As soon as the worthy man had heard my account of my misfortune he said he would do his best to catch the two rascals, but he did not conceal from me his fears that it was already too late.

I took the opportunity of telling him of Piccolomini's visit to me, his claims and threats. He thanked me for doing so, and promised to see to it; but he advised me for the future to be on my guard and ready to defend myself in case I was attacked before he could place my enemies in a place where they could do me no harm.

I hastened home again, as I felt ill. An acid taste in my mouth skewed me how all these shocks had upset me; but I knew what to do. I took a strong glass of lemonade, which made me bring up a good deal of bile, and I then felt much better.

Towards evening I went to see Esther, and found her looking serious and rather vexed; but as soon as she saw how pale I was her face lighted up, and she asked me, in a voice of tenderest interest, if I had been ill. I told her I had been out of sorts, that I had taken some medicine, and that I now felt better.

"You will see my appetite at supper," added I, to calm her fears, "I have had nothing to eat since dinner yesterday."

This was really the truth, as I had only eaten a few oysters with the Paduan girls.

She could scarcely contain her joy at my recovery, and bade me kiss her, with which request I complied gladly, all unworthy though I felt of so great a favour.

"I am going to tell you an important piece of news," said she, "and that is that I am sure that you do not invent the answers to your oracle, or at least that you only do so when you choose. The reply you procured me was wonderful-nay, divine, for it told me of a secret unknown to all, even to myself. You may imagine my surprise when I convinced myself, with no little trouble of the truth of the answer.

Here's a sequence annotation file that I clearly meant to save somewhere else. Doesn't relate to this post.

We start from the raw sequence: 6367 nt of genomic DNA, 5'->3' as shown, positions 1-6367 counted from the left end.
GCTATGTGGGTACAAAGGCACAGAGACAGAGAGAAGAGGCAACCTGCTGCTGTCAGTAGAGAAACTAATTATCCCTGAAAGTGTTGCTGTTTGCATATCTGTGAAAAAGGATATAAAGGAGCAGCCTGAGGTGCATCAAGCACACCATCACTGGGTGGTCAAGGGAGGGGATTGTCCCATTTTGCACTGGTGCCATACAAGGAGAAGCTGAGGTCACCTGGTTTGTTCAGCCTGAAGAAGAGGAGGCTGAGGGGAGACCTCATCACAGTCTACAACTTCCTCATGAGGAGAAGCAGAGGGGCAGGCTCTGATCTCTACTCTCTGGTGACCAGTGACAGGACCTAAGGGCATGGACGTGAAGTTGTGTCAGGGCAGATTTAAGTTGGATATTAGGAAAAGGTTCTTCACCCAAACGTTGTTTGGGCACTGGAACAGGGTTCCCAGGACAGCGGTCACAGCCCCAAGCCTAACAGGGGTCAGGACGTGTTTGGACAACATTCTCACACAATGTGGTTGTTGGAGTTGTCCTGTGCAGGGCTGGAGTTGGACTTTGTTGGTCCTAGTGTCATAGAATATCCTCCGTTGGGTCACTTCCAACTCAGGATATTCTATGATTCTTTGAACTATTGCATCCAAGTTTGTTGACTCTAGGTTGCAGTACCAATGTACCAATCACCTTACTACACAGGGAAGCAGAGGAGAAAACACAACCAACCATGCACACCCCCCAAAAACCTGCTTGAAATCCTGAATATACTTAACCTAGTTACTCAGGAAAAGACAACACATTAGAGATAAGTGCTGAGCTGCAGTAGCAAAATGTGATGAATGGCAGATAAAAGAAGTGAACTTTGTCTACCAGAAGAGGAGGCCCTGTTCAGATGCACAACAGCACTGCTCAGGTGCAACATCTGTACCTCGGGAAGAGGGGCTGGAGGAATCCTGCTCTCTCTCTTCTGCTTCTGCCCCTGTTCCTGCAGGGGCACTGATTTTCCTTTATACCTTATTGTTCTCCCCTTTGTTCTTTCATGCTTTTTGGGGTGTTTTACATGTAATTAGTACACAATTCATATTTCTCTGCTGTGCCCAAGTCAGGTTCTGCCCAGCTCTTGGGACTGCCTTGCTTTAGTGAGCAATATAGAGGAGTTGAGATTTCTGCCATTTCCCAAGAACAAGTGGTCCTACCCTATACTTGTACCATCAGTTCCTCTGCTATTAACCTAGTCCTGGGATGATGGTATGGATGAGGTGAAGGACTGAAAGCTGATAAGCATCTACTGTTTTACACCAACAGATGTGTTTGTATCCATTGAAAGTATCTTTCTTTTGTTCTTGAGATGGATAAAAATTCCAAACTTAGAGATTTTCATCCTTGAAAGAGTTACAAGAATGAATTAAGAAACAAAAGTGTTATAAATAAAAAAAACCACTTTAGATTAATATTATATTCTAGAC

"You possess a treasure, your oracle is infallible; but surely it can never lie, and my oracle tells me that you love me. It makes me glad to know that, for you are the man of my heart. But I want you to give me an exemplary proof of your love, and if you do love me you will not hesitate to do so. Stay, read the reply you got me; I am sure you do not know what it says; then I will tell you how you can make me quite happy."

I pretended to read, and kissed the words which declared I loved her. "I am delighted," said I, "that the oracle has convinced you so easily, but I must be excused if I say that I believe you knew as much long ago." She replied, blushing, that if it were possible to chew me the object in question I should not wonder at her ignorance. Then, coming to the proof of my love, she told me that she wanted me to communicate the secret to her. "You love me," said she, "and you ought to make no difficulty in assuring the bliss of a girl who will be your wife, and in your power. My father will agree to our marriage, and when I become your wife I will do whatever you please. We will even go and live in another country if that would add to your happiness. But you must teach me how to obtain the answer to any question without inventing it myself."

I took Esther's hands in mine; she inspired me with the tenderest feelings, and I kissed her hands with respectful fervour, saying, "You know, Esther, dear, that my word is passed at Paris. Certainly, Manon is not to be compared to you; but for all that I gave my promise to her poor mother, and I must keep it."

A sigh escaped from Esther, and her head fell upon her breast: but what could I do? I could not teach her any other way of consulting the oracle than the method she understood as well as I: my superiority over her only consisting in my greater craft and more extensive experience.

Early one morning, two or three days later, a man was announced as wanting to see me. He called himself an officer, but his name was perfectly unknown to me. I sent down to say that I could not see him, and as soon as my Spaniard went out I locked my door. What had happened already had made me suspicious, and I did not care to see any more gentlemen alone.

Memoirs of Casanova Volume 3c Holland and Germany Page 13

Memoirs of Jacques Casanova

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